Jungle Tales of Tarzan

By Edgar Rice Burroughs

Page 63

ape.

The latter sidled off, quite stiff and haughty, after the manner of a
dog which meets another and is too proud to fight and too fearful to
turn his back and run.

Next came Teeka, prompted by curiosity. At her side skipped little
Gazan. They were filled with wonder like the others; but Teeka did not
bare her fangs. Tarzan saw this and motioned that she approach.

"Tarzan has a balu now," he said. "He and Teeka's balu can play
together."

"It is a Gomangani," replied Teeka. "It will kill my balu. Take it
away, Tarzan."

Tarzan laughed. "It could not harm Pamba, the rat," he said. "It is
but a little balu and very frightened. Let Gazan play with it."

Teeka still was fearful, for with all their mighty ferocity the great
anthropoids are timid; but at last, assured by her great confidence in
Tarzan, she pushed Gazan forward toward the little black boy. The
small ape, guided by instinct, drew back toward its mother, baring its
small fangs and screaming in mingled fear and rage.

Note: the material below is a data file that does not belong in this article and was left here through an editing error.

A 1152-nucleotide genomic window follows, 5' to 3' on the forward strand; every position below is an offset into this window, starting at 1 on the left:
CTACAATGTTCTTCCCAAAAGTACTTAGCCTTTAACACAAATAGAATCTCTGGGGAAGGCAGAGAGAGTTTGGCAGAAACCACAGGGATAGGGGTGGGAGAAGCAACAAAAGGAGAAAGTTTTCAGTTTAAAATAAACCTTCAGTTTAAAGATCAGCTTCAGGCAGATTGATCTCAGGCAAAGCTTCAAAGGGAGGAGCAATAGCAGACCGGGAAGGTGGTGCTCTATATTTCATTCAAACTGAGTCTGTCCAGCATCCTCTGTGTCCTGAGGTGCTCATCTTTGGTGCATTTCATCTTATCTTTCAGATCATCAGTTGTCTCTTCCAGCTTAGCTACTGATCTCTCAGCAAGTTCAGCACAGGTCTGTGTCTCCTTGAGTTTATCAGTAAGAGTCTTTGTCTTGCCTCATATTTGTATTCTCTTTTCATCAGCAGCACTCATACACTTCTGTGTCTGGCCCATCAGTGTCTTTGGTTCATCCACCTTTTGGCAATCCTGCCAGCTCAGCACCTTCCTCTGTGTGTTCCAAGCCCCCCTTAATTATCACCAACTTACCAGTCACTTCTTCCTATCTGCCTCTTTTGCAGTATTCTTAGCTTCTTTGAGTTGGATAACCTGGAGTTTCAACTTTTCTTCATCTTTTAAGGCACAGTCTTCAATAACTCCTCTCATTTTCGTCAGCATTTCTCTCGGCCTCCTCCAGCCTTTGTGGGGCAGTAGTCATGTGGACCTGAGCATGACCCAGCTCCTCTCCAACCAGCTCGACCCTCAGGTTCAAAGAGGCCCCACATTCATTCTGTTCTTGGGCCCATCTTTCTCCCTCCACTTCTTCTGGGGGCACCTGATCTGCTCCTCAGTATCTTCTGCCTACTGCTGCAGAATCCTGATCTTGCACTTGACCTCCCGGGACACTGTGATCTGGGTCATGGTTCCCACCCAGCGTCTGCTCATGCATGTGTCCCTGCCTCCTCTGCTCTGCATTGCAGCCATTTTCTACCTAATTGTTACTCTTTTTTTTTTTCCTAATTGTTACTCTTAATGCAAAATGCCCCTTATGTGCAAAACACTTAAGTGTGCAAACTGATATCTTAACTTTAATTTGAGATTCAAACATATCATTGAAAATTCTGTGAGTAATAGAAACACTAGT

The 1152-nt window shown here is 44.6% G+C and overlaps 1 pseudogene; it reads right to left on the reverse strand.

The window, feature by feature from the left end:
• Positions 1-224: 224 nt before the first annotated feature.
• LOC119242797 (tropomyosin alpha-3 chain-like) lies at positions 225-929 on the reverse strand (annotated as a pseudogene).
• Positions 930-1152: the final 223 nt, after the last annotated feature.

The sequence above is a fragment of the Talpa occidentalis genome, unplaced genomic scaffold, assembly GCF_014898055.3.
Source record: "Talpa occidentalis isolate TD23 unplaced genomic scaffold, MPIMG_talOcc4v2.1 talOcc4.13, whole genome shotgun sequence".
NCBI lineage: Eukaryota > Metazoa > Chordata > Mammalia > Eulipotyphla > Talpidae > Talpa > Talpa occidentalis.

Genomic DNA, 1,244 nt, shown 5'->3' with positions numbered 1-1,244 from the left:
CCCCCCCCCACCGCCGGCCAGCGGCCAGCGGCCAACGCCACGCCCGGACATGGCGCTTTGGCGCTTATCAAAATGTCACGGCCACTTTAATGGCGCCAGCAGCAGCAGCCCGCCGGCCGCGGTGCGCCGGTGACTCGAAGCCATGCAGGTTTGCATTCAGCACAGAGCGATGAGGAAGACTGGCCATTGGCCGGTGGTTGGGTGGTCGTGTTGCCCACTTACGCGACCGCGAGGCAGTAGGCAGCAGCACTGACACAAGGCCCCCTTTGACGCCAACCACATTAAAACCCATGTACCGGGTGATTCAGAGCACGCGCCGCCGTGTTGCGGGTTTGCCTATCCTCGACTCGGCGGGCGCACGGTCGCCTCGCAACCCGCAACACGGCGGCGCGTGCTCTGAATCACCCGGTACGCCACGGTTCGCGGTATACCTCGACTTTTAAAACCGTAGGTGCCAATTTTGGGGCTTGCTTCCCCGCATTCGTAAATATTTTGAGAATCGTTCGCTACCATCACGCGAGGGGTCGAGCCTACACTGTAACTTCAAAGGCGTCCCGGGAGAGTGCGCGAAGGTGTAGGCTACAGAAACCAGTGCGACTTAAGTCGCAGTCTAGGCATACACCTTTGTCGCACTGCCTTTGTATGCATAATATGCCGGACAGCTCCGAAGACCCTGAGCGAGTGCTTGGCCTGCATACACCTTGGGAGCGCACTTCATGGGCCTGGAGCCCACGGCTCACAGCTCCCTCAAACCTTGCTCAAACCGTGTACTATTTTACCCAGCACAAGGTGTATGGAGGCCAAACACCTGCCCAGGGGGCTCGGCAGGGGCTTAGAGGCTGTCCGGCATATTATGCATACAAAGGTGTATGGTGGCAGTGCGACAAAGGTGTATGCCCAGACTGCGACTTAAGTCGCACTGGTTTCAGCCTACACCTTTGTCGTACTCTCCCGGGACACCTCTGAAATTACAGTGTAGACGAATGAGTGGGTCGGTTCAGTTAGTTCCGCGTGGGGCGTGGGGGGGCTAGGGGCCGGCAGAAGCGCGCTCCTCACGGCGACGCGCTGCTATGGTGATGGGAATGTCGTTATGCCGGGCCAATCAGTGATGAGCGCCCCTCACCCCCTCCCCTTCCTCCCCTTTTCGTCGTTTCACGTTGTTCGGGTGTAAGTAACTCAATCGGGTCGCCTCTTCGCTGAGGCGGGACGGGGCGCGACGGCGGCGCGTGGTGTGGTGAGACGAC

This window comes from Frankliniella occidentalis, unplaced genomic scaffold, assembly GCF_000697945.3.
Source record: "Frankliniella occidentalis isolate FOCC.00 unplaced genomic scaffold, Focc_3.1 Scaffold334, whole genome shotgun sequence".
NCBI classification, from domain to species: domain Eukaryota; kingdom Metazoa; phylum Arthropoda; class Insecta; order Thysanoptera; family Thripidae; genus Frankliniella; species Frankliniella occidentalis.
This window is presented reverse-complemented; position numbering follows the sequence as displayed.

Tibo, too, showed no signs of desiring a closer acquaintance with
Gazan, so Tarzan gave up his efforts for the time.

During the week which followed, Tarzan found his time much occupied.
His balu was a greater responsibility than he had counted upon. Not
for a moment did he dare leave it, since of all the tribe, Teeka alone
could have been depended upon to refrain from slaying the hapless black
had it not been for Tarzan's constant watchfulness. When the ape-man
hunted, he must carry Go-bu-balu about with him. It was irksome, and
then the little black seemed so stupid and fearful to Tarzan. It was
quite helpless against even the lesser of the jungle creatures. Tarzan
wondered how it had survived at all. He tried to teach it, and found a
ray of hope in the fact that Go-bu-balu had mastered a few words of the
language of the anthropoids, and that he could now cling to a
high-tossed branch without screaming in fear; but there was something
about the child which worried Tarzan. He often had watched the blacks
within their village. He had seen the children playing, and always
there had been much laughter; but little Go-bu-balu never laughed. It
was true that Tarzan himself never laughed. Upon occasion he smiled,
grimly, but to laughter he was a stranger. The black, however, should
have laughed, reasoned the ape-man. It was the way of

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